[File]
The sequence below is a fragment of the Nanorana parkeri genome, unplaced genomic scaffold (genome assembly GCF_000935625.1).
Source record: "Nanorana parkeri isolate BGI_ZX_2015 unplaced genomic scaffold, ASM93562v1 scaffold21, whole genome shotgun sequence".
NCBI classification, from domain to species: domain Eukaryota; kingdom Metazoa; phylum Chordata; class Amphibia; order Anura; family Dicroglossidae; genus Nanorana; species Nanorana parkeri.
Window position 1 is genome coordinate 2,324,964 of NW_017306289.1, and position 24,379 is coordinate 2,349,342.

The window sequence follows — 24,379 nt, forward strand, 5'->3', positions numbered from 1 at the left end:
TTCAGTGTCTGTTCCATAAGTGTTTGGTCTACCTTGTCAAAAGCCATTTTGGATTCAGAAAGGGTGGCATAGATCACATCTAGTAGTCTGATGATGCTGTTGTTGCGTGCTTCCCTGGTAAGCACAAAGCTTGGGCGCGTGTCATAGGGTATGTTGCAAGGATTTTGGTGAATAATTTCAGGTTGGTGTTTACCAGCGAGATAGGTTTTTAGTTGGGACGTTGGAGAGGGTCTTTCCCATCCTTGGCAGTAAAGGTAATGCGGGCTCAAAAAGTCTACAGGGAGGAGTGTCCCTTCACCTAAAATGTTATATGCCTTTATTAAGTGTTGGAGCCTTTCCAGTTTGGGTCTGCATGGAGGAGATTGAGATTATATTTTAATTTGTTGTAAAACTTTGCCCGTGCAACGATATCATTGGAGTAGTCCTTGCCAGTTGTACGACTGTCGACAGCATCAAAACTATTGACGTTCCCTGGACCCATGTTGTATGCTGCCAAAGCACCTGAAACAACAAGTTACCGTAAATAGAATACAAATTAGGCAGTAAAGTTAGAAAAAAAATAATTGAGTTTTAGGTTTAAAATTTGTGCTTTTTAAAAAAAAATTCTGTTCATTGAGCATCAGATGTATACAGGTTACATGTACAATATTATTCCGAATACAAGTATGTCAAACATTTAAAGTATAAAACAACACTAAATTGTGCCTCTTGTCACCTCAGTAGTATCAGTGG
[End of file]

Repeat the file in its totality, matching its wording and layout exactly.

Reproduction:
The sequence below is a fragment of the Nanorana parkeri genome, unplaced genomic scaffold (genome assembly GCF_000935625.1).
Source record: "Nanorana parkeri isolate BGI_ZX_2015 unplaced genomic scaffold, ASM93562v1 scaffold21, whole genome shotgun sequence".
NCBI classification, from domain to species: domain Eukaryota; kingdom Metazoa; phylum Chordata; class Amphibia; order Anura; family Dicroglossidae; genus Nanorana; species Nanorana parkeri.
Window position 1 is genome coordinate 2,324,964 of NW_017306289.1, and position 24,379 is coordinate 2,349,342.

The window sequence follows — 24,379 nt, forward strand, 5'->3', positions numbered from 1 at the left end:
TTCAGTGTCTGTTCCATAAGTGTTTGGTCTACCTTGTCAAAAGCCATTTTGGATTCAGAAAGGGTGGCATAGATCACATCTAGTAGTCTGATGATGCTGTTGTTGCGTGCTTCCCTGGTAAGCACAAAGCTTGGGCGCGTGTCATAGGGTATGTTGCAAGGATTTTGGTGAATAATTTCAGGTTGGTGTTTACCAGCGAGATAGGTTTTTAGTTGGGACGTTGGAGAGGGTCTTTCCCATCCTTGGCAGTAAAGGTAATGCGGGCTCAAAAAGTCTACAGGGAGGAGTGTCCCTTCACCTAAAATGTTATATGCCTTTATTAAGTGTTGGAGCCTTTCCAGTTTGGGTCTGCATGGAGGAGATTGAGATTATATTTTAATTTGTTGTAAAACTTTGCCCGTGCAACGATATCATTGGAGTAGTCCTTGCCAGTTGTACGACTGTCGACAGCATCAAAACTATTGACGTTCCCTGGACCCATGTTGTATGCTGCCAAAGCACCTGAAACAACAAGTTACCGTAAATAGAATACAAATTAGGCAGTAAAGTTAGAAAAAAAATAATTGAGTTTTAGGTTTAAAATTTGTGCTTTTTAAAAAAAAATTCTGTTCATTGAGCATCAGATGTATACAGGTTACATGTACAATATTATTCCGAATACAAGTATGTCAAACATTTAAAGTATAAAACAACACTAAATTGTGCCTCTTGTCACCTCAGTAGTATCAGTGG